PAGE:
Plans to build a cycle superhighway on the Westway flyover were today formally axed by Mayor Sadiq Khan.
The proposed extension of Boris Johnson’s flagship East-West superhighway would have used one lane of the elevated section of the A40 between Paddington and Acton to extend the so-called “Crossrail for bikes” west of Hyde Park.
Transport for London says it is now “assessing the feasibility” of an alternative route on Bayswater Road, Notting Hill Gate, Holland Park Avenue and Wood Lane.
Mr Khan’s decision to abandon the Westway was first rumoured last November but confirmed this afternoon as TfL published long-delayed results of a second public consultation.
Despite securing 69 per cent support in the 847 responses, TfL said there were difficulties accessing the route, potentially unpleasant cycling conditions and a high cost. The consultation was conducted between February and March 2016, towards the end of Mr Johnson’s second term as Mayor.
An initial TfL consultation, in January 2015, found 70 per cent support for building the superhighway on the Westway. See p163 of the PDF
TfL said any construction on the Westway would have been delayed with three years of structural repairs to the flyover that are due to start next year.
Leon Daniels, Managing Director of Surface Transport at TfL, said: “After careful consideration of feedback from the public and local boroughs we have decided not to pursue a cycle route over the Westway flyover. Instead we are exploring the feasibility of an alternative cycle route which would include Bayswater Road, Notting Hill Gate, Holland Park Avenue and Wood Lane.
“The Westway route fails to deliver benefits for pedestrians, it would have serious connectivity problems in terms of getting on and off the route, and the significant road refurbishment that we need to carry out along the route between 2018 and 2020 would seriously delay construction.
“The Mayor and TfL remain absolutely committed to delivering a high quality cycle route in this part of west London and making walking and cycling in London safer and easier.”
However the decision was greeted with concern by some cyclists, many of whom accuse Mr Khan of failing to build on Mr Johnson’s legacy or meet an election pledge to make London a “byword for cycling” across the world.
The Westway option was only proposed by Mr Johnson and his cycling commissioner Andrew Gilligan because Kensington and Chelsea council refused to allow a superhighway on Kensington High Street. The Tory authority is responsible for much of the alternative route.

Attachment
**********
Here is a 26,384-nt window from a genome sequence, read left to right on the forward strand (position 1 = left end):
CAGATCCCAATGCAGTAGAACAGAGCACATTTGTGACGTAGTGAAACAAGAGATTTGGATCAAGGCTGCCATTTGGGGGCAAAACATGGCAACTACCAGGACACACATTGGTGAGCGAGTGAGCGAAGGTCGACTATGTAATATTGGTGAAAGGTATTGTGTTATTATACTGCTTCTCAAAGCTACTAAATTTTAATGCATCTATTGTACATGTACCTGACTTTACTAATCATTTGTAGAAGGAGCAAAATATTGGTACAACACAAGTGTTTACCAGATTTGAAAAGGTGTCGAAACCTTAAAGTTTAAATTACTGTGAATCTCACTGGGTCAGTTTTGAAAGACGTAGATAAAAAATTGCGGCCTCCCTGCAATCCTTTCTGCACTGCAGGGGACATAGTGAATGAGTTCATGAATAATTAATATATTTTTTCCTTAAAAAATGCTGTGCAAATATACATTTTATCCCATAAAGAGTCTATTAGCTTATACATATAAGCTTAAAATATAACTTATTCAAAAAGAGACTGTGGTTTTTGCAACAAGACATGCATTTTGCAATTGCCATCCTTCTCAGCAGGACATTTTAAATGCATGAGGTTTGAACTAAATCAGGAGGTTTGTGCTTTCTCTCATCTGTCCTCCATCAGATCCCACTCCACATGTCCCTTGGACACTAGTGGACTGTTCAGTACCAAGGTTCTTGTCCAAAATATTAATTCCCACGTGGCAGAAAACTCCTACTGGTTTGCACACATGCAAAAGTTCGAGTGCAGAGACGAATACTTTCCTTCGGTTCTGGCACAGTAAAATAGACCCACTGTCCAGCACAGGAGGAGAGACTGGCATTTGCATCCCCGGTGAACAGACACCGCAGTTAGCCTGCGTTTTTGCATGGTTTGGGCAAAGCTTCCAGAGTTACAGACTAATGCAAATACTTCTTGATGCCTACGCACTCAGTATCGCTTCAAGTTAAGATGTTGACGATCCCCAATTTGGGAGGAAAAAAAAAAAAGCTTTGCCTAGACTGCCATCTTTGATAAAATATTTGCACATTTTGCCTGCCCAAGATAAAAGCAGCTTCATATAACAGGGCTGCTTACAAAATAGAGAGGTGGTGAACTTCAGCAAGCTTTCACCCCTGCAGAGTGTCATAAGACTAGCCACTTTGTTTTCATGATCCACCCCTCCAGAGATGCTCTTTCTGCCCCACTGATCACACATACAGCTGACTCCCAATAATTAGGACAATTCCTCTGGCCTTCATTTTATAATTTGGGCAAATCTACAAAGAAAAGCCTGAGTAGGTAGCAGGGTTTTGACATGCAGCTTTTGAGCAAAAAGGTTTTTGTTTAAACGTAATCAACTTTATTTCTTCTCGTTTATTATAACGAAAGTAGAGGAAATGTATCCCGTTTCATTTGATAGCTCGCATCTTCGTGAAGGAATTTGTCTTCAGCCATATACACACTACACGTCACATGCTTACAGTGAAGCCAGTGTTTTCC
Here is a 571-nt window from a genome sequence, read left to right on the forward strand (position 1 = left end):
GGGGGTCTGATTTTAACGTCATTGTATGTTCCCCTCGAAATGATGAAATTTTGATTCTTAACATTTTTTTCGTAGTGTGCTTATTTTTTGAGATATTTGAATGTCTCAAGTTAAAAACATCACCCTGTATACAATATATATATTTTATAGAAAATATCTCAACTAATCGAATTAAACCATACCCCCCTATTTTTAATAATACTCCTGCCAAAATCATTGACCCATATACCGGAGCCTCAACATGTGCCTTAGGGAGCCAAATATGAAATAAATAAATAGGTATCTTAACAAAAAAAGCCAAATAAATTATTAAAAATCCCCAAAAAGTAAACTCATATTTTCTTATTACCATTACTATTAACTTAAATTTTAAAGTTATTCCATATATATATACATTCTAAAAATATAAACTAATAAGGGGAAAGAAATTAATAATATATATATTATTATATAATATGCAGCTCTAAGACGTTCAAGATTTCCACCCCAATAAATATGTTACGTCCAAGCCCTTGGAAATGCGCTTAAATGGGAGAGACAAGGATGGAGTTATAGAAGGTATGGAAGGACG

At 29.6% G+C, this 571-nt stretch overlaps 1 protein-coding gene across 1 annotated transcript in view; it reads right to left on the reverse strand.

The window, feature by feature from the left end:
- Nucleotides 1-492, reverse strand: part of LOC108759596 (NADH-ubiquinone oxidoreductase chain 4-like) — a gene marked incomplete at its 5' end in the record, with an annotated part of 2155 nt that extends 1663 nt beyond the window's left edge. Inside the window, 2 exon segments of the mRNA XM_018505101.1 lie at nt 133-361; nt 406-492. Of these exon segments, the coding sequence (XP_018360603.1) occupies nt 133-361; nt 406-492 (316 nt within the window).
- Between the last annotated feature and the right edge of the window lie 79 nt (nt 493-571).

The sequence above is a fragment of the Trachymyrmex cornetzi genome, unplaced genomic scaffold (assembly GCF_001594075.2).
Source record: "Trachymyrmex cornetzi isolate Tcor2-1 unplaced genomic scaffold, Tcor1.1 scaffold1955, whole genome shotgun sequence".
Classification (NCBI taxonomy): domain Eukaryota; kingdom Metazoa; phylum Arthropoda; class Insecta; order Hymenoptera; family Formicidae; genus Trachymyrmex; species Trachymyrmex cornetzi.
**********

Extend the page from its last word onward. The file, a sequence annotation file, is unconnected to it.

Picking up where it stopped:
This was the reaction on Twitter:
Sean @seanlondonandon: “Less direct, less road space and on RBKC roads an LA who refuse to allow protected bike lanes. This is yet more failing on cycling”
Liz Almond: “I don’t have any confidence that RBKC would allow TfL to build anything that would be worth the money.”
Josh Blacker: “Much better connectivity than Westway route – no side roads on elevated section to leave/join.”
Jon Stone: “Not necessarily a bad thing, because a street-level route could be more useful – but given TfL’s recent designs…”
The Westway plans involved the removal of one of the three eastbound lanes to create a bi-directional superhighway.
Motorists feared the loss of a lane would add to congestion experienced by drivers heading onto Marylebone Road. There were also concerns that cyclists would be riding alongside polluted area.
Caroline Russell, a Green Party member of the London Assembly, said: “The cancelled Westway route was a replacement for the cancelled CS10 to Park Royal. It wasn’t perfect taking people over the Westway on their bikes but would have provided a safe east west route for people in west London.
“TfL have put £750k into a study but it gives a project completion date of 2021. Is this simply some well-funded long grass?
“The Mayor must get on with this urgently. He must provide a decent east west route. People need properly connected networks if they are going to switch their daily journeys to bike.
“If the Mayor is going to achieve his ambitious targets of getting people to change the way they travel he most provide people with safe, convenient and well connected networks of cycle routes that get people to work, to school to healthcare and the shops.”